Investigations with cannabis have revealed its ability to reduce (or eliminate) the nausea and vomiting associated with chemotherapy while also providing an appetite stimulus. The benefits are thus twofold: 1) the patient is able to retain food and maintain body strength, and 2) he or she can tolerate the life-prolonging chemotherapy treatments.

At least eight published studies have confirmed the ability of cannabis and its psychoactive ingredient delta-9-THC to reduce nausea and vomiting. The first appeared in 1975 in The New England Journal of Medicine. It concluded, “THC is an effective anti-emetic for patients receiving cancer chemotherapy.”

The Food and Drug Administration (FDA), in February, 1980 listed 33 studies of cannabis and nausea and vomiting. Most of these experiments involve efforts to determine the proper dosage of THC and several are comparative studies with other standard anti-emetics.

In New Mexico, a state sponsored study has shown the cannabis cigarette to be 30% more effective than THC in relieving nausea and vomiting. Another study, sponsored by the National Cancer Institute (NCI), discovered that inhaled cannabis resulted in a 71% efficacy rate, as opposed to 44% with oral delta-9-THC. These controlled studies have been fortified by “anecdotal” accounts from individuals who have abandoned legal access to THC because they prefer marijuana obtained illegally. These patients report that smoking marijuana seems to bring an almost instantaneous relief.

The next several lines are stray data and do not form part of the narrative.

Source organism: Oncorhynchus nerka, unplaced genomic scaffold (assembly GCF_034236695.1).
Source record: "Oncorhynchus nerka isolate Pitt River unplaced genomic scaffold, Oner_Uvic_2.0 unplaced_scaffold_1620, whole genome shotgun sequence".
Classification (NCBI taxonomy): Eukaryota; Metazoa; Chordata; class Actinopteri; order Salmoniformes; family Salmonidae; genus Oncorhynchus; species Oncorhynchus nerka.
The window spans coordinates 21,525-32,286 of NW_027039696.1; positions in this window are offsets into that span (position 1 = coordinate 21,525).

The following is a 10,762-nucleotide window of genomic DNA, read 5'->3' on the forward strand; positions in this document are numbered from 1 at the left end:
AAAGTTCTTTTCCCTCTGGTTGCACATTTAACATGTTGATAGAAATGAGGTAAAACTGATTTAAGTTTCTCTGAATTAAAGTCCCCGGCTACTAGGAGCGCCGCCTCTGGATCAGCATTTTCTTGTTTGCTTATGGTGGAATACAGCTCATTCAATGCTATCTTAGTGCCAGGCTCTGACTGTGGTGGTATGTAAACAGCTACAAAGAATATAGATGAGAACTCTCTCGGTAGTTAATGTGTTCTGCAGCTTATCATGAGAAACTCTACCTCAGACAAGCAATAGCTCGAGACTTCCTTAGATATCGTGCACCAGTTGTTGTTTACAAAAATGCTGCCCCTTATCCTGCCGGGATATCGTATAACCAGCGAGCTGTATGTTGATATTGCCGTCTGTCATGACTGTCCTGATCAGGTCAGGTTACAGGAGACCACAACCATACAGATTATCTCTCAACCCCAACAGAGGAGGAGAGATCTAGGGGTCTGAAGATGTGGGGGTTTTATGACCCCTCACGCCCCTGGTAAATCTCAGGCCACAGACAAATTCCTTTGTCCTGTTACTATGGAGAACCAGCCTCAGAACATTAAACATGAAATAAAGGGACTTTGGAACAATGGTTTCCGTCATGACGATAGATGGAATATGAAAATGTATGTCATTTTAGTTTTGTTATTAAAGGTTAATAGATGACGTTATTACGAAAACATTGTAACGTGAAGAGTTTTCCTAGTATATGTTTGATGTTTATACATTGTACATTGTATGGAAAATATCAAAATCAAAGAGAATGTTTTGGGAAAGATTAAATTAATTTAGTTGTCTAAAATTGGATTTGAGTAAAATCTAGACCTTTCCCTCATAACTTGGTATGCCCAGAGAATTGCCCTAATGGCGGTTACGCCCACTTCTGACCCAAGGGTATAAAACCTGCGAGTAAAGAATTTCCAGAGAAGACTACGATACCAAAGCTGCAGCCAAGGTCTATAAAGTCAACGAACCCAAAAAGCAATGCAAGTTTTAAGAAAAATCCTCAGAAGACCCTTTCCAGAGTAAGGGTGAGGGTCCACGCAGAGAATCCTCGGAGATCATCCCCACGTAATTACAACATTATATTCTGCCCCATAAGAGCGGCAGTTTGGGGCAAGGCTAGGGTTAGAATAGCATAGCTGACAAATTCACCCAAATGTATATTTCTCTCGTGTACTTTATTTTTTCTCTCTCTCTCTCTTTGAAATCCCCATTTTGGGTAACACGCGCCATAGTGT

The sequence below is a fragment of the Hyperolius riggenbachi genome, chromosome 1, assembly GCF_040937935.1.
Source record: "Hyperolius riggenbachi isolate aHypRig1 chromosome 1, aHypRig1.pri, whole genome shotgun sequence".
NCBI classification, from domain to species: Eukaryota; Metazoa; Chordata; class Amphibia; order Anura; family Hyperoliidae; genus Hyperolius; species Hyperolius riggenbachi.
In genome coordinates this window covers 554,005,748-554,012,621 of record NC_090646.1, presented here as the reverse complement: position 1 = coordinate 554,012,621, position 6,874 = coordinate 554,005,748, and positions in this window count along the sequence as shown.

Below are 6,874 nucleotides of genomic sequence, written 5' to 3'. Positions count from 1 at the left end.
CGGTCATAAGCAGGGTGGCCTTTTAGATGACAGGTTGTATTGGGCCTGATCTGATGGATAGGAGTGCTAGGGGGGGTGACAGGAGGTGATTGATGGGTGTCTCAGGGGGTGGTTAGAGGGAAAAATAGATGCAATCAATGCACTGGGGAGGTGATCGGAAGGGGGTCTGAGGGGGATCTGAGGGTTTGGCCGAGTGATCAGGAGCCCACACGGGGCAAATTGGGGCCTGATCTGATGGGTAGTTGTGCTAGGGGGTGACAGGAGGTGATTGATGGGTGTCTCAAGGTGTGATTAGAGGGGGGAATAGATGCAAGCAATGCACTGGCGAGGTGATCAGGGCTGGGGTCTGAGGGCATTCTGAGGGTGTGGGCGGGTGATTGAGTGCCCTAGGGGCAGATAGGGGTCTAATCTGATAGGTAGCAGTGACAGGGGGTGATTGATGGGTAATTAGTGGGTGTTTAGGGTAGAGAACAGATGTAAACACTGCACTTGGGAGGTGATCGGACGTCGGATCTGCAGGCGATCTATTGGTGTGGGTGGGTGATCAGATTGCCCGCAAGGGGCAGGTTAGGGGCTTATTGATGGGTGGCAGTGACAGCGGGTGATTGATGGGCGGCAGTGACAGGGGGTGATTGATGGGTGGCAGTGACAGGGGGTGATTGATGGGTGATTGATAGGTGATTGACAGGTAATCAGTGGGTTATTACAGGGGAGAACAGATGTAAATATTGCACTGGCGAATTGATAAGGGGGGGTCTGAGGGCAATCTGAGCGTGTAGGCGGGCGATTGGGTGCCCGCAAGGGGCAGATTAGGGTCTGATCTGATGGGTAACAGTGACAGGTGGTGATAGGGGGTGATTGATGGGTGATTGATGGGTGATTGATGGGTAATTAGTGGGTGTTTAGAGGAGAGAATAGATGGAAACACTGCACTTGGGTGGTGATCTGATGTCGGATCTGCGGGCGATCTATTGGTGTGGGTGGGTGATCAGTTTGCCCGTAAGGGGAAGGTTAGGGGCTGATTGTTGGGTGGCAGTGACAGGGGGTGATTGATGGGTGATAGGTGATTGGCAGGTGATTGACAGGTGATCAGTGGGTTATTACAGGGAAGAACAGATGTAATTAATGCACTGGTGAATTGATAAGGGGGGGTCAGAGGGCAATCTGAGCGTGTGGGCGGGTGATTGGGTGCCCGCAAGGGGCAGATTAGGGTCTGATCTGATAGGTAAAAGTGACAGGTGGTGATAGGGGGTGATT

This is not a new finding. As early as May 1978, researches at a symposium sponsored by the National Cancer Institute (NCI) concluded, “All in all, the cigarette may be the best means of administering the drug.”

In September 1988 the chief administrative law judge of the Drug Enforcement Administration ruled that marijuana has medical value in the treatment of side-effects caused by cancer chemotherapy. His decision was over-ruled by the administrator of the DEA and marijuana remains illegal for medical purposes.”

Cancer Bibliography

Books

Cannabis in Medical Practice: A Legal, Historical and Pharmacological Overview of the Therapeutic Use of Marijuana, Mary Lynn Mathre, Ed., McFarland Press (1998).

Marijuana Medical Papers, Tod Mikuriya, M.D. (ed.) Medi-Comp Press, (1972).

Cannabinoids as Therapeutic Agents, Raphael Mechoulam (ed.) CRC Press, (1986).

Cancer Treatment & Marijuana Therapy, Robert C. Randall (ed.), Galen Press, (1990).

Marihuana, The Forbidden Medicine, Lester Grinspoon, M.D. and James B. Bakalar, Yale University Press, (1993).

Marijuana and AIDS: Pot, Politics & PWAs in America, Robert C. Randall, Galen Press, (1991).

Journal Articles

Cancer Treatment Reports, 566, 589-592 (1982).

“Cannabinoids for Nausea,” Lancet, January 31, 1981.

Carey, M.P., Burish, T.G., & Brenner, D.E., “Delta-9-THC in Cancer Chemotherapy: Research Problems and Issues,” Annals of Internal Medicine, 99, 106-114 (1983).

Chang, A.E. et al. “Delta-9-Tetrahydrocannabinol as an Antiemetic in Cancer Patients Receiving High-dose Methotrexate,” Annals of Internal Medicine, 91, 819-824 (1979).

Frytek, S. & Moertel, C.G. “Management of Nausea and Vomiting in Cancer Patients,” Journal of the American Medical Association, 245:4, 393-396 (1981).

Harris, L., “Analgesic and Antitumor Potential of the Cannabinoids,” The Therapeutic Potential of Marijuana, Cohen & Stillman (eds.), 299-305 (1976).

Harris, L., Munson, A. & Carchman, R “Anti-tumor Properties of Cannabinoids,” The Pharmacology of Marihuana, Braude & Szara (eds.), 749-762 (1976).

Neidhart, J., Gagen, M., Wilson, H. & Young, D. “Comparative Trial of the Antiemetic Effects of THC and Haloperidol,” Journal of Clinical Pharmacology, 21, 385-425 (1981).